Korea Testing Laboratory (KTL), a state-run certification body, certified that syngas produced by Ace One through the high-temperature gasification of plastic waste contained 63.1 percent of hydrogen, far higher than 35 percent in conventional methods. Ace One said that KTL's certification would speed up the commercialization of gas turbine power generation or hydrogen fuel cell power generation using synthetic gas.
South Korea's first homemade gas turbine was rolled out for field operation in March 2022. The 270-megawatt-class turbine built by Doosan Enerbility was to be demonstrated by 2025 at a combined heat and power station. Doosan Enerbility has joined a project to demonstrate mixed hydrogen combustion technologies that burn natural gas together with hydrogen. South Korea has launched a task force of private companies, state bodies and research institutes to commercialize diverse gas turbines.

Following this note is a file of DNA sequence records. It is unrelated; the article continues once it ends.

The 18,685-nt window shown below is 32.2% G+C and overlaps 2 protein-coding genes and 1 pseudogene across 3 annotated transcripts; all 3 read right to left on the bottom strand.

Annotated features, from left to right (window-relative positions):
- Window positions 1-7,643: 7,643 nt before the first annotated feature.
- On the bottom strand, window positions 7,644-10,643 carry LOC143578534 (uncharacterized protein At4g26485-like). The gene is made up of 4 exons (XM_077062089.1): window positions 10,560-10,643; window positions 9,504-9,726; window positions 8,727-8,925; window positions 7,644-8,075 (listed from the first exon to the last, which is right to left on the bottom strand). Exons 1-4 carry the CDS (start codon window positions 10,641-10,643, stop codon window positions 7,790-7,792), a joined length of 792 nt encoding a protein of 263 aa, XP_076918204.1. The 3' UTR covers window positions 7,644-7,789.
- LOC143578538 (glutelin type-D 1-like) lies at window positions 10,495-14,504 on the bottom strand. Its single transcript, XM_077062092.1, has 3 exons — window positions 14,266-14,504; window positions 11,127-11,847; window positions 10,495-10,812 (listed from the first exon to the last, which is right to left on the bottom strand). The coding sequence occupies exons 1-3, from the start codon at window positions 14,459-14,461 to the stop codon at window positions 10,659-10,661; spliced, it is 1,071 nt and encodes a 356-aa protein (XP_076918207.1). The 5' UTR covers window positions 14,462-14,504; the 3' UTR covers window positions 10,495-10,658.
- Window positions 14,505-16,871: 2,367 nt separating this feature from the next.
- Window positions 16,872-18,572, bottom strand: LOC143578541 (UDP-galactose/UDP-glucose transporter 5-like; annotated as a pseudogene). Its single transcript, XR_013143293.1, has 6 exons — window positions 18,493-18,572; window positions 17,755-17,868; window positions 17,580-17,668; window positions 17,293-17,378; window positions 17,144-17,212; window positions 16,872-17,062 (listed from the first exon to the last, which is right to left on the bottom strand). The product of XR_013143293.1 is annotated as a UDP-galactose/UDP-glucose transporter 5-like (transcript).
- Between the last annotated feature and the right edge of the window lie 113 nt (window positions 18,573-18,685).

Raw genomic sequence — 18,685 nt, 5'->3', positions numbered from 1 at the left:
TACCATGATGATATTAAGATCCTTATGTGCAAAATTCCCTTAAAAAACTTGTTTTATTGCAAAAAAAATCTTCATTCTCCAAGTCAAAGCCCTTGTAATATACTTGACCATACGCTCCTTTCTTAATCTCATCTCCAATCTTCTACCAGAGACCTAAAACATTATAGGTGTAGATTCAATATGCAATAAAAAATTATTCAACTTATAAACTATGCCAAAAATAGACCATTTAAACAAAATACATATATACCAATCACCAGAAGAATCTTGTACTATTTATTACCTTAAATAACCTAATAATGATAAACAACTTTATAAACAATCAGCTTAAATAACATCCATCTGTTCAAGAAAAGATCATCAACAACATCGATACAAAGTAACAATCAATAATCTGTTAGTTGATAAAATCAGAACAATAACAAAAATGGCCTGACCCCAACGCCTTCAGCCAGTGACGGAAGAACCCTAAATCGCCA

Ace One applied for KTL's certification after the company extracted syngas through high-temperature pyrolysis using plastic waste and produced electricity with a power generation turbine in September 2022. "Through this certification, we are able to officially prove our HR (high-temperature pyrolysis reaction) system," Ace One CEO Kim Ji-soo said in a statement on December 7, pledging early commercialization by producing high-purity hydrogen for fuel cells.
Kim's company remained confident that it can increase the hydrogen conversion rate of syngas to more than 90 percent by complementing facilities, describing its system as more environmentally friendly than steam methane reforming, a method for producing syngas by reaction of hydrocarbons with water.
Pyrolysis is a time-taking process using extreme heat and pressure to break down long-chain hydrocarbon plastic waste into shorter-chain hydrocarbons that can be reused in the petrochemical industry as source materials including high-quality oil. Recycled oil is processed into medium crude and light oil to be used in the production of lubricants and fuels. Pyrolysis recycling is widely researched in South Korea to address concerns about plastic waste.
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